If terriers could talk then maybe I’d solve the mystery of what happened to Cutie, a Jack Russell Terrier who went missing from her home in Federal Way, Washington. On April 5, 2010 the perky terrier darted out of her house and vanished into the night. I became involved in her disappearance the next day when I happened to spot one of the lost dog flyers that her family had posted. Of course, like most flyers, I couldn’t read any important details while driving on the busy roadway where it was posted. So I pulled over, walked up to the flyer, and then called the owner.
I was afraid they would think I was a nut if I told them I was a “pet detective.” Instead, I told them that I was a volunteer with Missing Pet Partnership, a nonprofit organization, and that we wanted to offer our assistance to help them create more visible posters. I knew that their 8 1/2 X 11 flyers were fine to hand out to people, but for posting a notice along a major roadway they needed to use Missing Pet Partnerhsip’s 5+5+55 MPH method for posters– using five words (LOST WHITE TERRIER POINTY EARS) that people could read in five seconds when traveling 55 MPH. Normally, we use the left portion of the poster to describe the animal (BLACK POODLE, BLUE COLLAR) and use the right portion of the poster to insert an 8 1/2 X 11 color photograph of the dog. But the family didn’t have a clear picture of Cutie that we could use so I just used the space to add more details (stub tail; tan around both eyes).
I had only planned to assist with creating giant, florescent posters (which I did) but when I interviewed them I learned the Cutie had been missing less than 24 hours. I also learned that they never took Cutie for walks in her own neighborhood. The weather was cool (50’s). These three conditions (dog only lost a few hours, one single scent trail for our dogs to follow, cool and calm weather) meant that it was a perfect scenario to work our MAR (missing animal response) K9 tracking dogs. I was itching to work Zeke on a lost dog scent trail!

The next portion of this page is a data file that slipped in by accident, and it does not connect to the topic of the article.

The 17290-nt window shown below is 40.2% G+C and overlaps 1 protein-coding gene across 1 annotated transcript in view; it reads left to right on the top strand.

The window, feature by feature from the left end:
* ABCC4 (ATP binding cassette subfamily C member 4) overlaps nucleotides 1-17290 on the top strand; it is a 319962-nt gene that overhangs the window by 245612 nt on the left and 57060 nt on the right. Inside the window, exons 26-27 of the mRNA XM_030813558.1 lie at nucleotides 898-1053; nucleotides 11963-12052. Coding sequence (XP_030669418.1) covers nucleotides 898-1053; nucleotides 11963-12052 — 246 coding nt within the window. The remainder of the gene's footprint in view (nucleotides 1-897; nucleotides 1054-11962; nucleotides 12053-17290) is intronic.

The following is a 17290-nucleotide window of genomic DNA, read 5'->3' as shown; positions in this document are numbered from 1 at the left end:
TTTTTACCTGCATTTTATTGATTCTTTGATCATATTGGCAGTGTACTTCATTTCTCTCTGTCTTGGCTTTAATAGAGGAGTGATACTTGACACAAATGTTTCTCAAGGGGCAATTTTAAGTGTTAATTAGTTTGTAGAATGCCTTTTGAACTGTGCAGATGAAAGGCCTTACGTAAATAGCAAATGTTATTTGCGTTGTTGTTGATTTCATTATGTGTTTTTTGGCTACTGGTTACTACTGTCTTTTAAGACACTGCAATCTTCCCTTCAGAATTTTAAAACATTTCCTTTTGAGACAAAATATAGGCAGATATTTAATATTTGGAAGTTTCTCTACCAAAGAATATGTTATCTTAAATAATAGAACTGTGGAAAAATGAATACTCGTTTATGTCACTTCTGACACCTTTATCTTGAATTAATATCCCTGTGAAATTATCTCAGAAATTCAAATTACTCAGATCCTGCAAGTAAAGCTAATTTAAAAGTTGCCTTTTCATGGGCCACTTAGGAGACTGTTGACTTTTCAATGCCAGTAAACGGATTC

I got on the phone right away and called Brian Newsham, one of the MPP’s volunteer pet detectives. Brian owns Lucy, a yellow Labrador who is trained to track lost dogs. By three that afternoon we had assembled at Cutie’s home with two tracking dogs (Lucy the Lab and my bloodhound Zeke), two dog handlers, and one backup / communications volunteer (Ryan Gamache).
Brian worked Lucy, Ryan ran behind the team as backup to protect them from traffic and charging dogs (and worked the radio), and I followed in my SUV. After sniffing Cutie’s bedding, Lucy beelined from the front lawn directly into the woods. After tracking around in there for about five minutes, she then worked out of the woods and into a business complex just south of Cutie’s home along a major roadway (320th). Lucy kept covering the same ground, circling around the area and ultimately she went back to Cutie’s home.
Next, we brought out Zeke. I scented him on Cutie’s rope toy in the front yard and he took off. He dragged me east from the house and then cut north, working deliberately through the neighborhood, zigging and zagging on the roads until he came out onto 312th, a major roadway. Zeke ultimately lost the scent trail along the sidewalk in front of a church (Saint Luke’s Lutheran Church).
So. Was Lucy right? Had Cutie traveled into the woods and south onto 320th where she was picked up? Or was Zeke right? Had Cutie traveled north through the neighborhood onto 312th where she was picked up? Or were both of our search dogs right and Cutie simply did what most Jack Russell’s do – ran south, ran north, ran east, ran west and bascially ran all over the area until someone picked her up? We will never know.
What we do know is that after seven days, Cutie was back home. An elderly woman found her running loose in Renton, Washington, a good 18 miles away from her home. Cutie was actually found in Renton two days after she disappeared, so we suspect she was picked up by someone, transported to Renton, and she likely darted out of their house and became lost a second time. The finder’s daughter happened to live in Federal Way and saw one of our florescent REWARD LOST DOG posters that I had posted. Because of the distance the woman didn’t think it could be the same dog, but she called the number on our poster. She talked to Cutie’s family who described her and by the end of the night, Cutie was back home! When I received the call that Cutie was recovered I couldn’t get to her house fast enough to learn more details and to get a photograph of her with her family. It was great to share in their joy (and to discuss the importance of collars, tags, and microchips).
Here’s how the Kim family thanked Missing Pet Partnership on our Testimonials page for helping them recover Cutie:
“Over a week later, on 4-14-10 a woman called us saying her mother had found a terrier a week earlier. She wasn’t too sure if it was Cutie because we lost her in Federal Way and her mother found the terrier in Renton. She said she had seen the bright, neon posters put up by Missing Pet Partnership while driving in Federal Way. So she e-mailed us a picture of the terrier they’d found & it turned out to be our Cutie! Those neon posters helped us bring our baby back almost a week later. If it wasn’t for Missing Pet Partnership, I don’t think we would’ve ever gotten Cutie back. Thank you so much & keep up the good work!”
Seriously, pet detective work just doesn’t get any better than this!
Kat & Dogs